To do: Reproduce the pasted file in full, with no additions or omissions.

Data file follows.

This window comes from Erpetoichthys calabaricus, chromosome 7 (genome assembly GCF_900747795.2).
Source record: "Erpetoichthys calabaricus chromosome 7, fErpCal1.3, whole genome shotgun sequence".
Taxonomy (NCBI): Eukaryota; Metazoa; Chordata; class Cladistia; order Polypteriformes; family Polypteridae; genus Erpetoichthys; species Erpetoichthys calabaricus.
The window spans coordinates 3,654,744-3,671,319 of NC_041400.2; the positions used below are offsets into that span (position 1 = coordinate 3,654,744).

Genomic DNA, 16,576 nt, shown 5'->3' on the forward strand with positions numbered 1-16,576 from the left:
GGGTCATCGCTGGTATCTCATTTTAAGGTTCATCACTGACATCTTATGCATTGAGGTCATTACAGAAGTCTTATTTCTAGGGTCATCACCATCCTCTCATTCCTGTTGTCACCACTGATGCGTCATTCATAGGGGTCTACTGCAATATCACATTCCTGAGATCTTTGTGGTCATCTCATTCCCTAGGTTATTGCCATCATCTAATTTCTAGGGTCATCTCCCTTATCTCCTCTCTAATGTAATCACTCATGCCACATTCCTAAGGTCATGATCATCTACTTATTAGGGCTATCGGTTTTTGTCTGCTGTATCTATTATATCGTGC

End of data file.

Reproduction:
This window comes from Erpetoichthys calabaricus, chromosome 7 (genome assembly GCF_900747795.2).
Source record: "Erpetoichthys calabaricus chromosome 7, fErpCal1.3, whole genome shotgun sequence".
Taxonomy (NCBI): Eukaryota; Metazoa; Chordata; class Cladistia; order Polypteriformes; family Polypteridae; genus Erpetoichthys; species Erpetoichthys calabaricus.
The window spans coordinates 3,654,744-3,671,319 of NC_041400.2; the positions used below are offsets into that span (position 1 = coordinate 3,654,744).

Genomic DNA, 16,576 nt, shown 5'->3' on the forward strand with positions numbered 1-16,576 from the left:
GGGTCATCGCTGGTATCTCATTTTAAGGTTCATCACTGACATCTTATGCATTGAGGTCATTACAGAAGTCTTATTTCTAGGGTCATCACCATCCTCTCATTCCTGTTGTCACCACTGATGCGTCATTCATAGGGGTCTACTGCAATATCACATTCCTGAGATCTTTGTGGTCATCTCATTCCCTAGGTTATTGCCATCATCTAATTTCTAGGGTCATCTCCCTTATCTCCTCTCTAATGTAATCACTCATGCCACATTCCTAAGGTCATGATCATCTACTTATTAGGGCTATCGGTTTTTGTCTGCTGTATCTATTATATCGTGC